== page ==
At a recent symposium on managing the cumulative impacts of resource development in B.C., numerous speakers – from First Nations to academics to business leaders – stressed that effectively managing cumulative impacts will require new institutions and governance mechanisms, even new legal tools. More importantly, it will require our leaders to adopt a more proactive and holistic way of thinking about the world – one that recognizes that far from just being a place to extract resources like fossil fuels, timber and minerals, nature is our home. Nature provides our most fundamental needs and dictates limits to growth and so its protection should be our highest priority.

Managing our massive, growing human footprint on this planet more sustainably will require leadership, much of which is emerging from First Nations peoples who are on the frontlines of the day-to-day realities of cumulative environmental change. We need to look at the big picture rather than individual elements in isolation.

Dr. David Suzuki is a scientist, broadcaster, author and co-founder of the David Suzuki Foundation. Written with contributions from David Suzuki Foundation Ontario and Northern Canada Director-General Faisal Moola.

About the Author

Dr. David Suzuki

David Suzuki, Co-Founder of the David Suzuki Foundation, is an award-winning scientist, environmentalist and broadcaster. He is renowned for his radio and television programs that explain the complexities of the natural sciences in a compelling, easily understood way.

One Comment


    Thursday, 21 March 2013 23:42 posted by Alan Blanes

    I believe that Dr. Suzuki has opened a very legitimate area for inquiry. I too have been wondering how can future generations’ interests be served by corporate proposals that put short term profit demands ahead of keeping materials in the ground for the use of 1000s of future generations?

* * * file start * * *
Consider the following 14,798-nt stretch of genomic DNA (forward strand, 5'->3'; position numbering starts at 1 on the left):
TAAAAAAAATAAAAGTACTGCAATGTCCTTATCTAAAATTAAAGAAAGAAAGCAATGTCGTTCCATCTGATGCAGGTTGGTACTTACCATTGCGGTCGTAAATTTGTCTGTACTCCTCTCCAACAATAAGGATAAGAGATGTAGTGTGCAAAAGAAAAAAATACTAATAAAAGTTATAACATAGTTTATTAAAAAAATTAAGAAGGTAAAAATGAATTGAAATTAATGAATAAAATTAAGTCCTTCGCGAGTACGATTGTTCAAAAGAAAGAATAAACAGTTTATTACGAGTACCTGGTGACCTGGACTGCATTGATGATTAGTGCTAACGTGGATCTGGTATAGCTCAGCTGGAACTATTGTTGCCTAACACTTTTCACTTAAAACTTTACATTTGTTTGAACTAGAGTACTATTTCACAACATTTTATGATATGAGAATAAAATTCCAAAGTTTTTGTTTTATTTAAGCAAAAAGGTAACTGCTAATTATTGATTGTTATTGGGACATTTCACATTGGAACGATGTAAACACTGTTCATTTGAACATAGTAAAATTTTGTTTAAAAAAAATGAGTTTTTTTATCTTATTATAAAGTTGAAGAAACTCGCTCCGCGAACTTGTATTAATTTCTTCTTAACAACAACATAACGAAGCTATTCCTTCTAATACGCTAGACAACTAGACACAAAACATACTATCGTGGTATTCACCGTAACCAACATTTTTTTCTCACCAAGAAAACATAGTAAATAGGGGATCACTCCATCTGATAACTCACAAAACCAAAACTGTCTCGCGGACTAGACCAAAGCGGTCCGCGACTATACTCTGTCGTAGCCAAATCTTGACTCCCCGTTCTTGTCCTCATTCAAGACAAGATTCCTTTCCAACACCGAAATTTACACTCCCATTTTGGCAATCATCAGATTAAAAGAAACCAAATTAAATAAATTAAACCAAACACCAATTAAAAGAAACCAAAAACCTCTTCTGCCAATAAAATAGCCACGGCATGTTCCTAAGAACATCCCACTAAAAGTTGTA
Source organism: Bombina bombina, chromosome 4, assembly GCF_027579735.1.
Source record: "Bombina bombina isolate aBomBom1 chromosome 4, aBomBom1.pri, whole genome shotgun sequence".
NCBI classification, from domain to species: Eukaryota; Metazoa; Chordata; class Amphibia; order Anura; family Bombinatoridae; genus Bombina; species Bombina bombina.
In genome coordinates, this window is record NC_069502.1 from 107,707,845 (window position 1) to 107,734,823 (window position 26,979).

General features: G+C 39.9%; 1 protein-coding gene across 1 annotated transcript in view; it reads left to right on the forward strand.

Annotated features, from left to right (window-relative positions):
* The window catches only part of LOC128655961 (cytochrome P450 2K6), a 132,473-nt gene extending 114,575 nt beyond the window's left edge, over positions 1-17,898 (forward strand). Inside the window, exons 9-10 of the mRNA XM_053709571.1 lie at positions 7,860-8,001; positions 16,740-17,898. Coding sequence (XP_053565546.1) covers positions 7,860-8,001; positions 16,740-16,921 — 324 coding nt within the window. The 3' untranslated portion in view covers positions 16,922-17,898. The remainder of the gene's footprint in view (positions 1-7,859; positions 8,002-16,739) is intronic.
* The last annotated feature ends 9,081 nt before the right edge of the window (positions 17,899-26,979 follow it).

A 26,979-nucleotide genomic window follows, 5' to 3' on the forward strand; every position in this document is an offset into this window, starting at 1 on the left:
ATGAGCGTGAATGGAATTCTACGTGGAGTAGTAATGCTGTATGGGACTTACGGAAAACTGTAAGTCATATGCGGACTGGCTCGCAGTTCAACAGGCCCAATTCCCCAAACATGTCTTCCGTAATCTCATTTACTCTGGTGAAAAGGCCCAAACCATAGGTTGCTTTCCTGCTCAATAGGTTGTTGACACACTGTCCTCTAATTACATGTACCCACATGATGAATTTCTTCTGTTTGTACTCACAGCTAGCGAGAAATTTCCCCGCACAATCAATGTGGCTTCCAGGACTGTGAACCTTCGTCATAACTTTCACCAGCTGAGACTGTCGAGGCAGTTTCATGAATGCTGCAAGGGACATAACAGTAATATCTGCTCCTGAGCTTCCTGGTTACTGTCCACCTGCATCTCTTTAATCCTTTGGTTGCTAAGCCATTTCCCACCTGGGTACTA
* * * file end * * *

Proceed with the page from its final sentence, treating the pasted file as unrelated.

There needs to be an acceptance of the premise that natural areas and resources need to be utilized on a community economic development [CED] model. This is where the social economy enables multi-stakeholder participation in corporate structuring, where one person one vote is the way development decisions are made. This is the opposite of allowing capital that may be remote – to come in and attempt to use up available resources for external corporate profit maximizing, rather than for the stewardship of the local population and ecosystem.

    There are challenges that this continent faces, such as surplus flood water and getting it to reservoirs and drought stricken areas, and to ensure that this water is decontaminated. If we are to look at a major goal of getting our land areas to sustain enough foliage to absorb the surplus carbon out of the atmosphere, we must explore CED.

    Thursday, 21 March 2013 11:20 posted by KWD

    A cumulative-impacts approach to governing resource development would do much more than upend the current management paradigm, which is why proactive, holistic approaches never get past planning stages.

    Those that depend on growth, environmental destruction and resource extraction in order to continue the lifestyles they have become accustomed to won’t let it happen.

    When the majority of non-indigenous folks believe we can innovate our way around the laws of nature, any talk of limiting growth soon derails the decision-making process.

    If existing “laws about land, resource and water management” are ‘“hardwired”’ to fail communities and the environment”, does anyone seriously believe that we can change outcomes simply by legislating behaviour that prevents failure?

    In the end we are forced to accept that nature, not humans, dictates the limits to growth.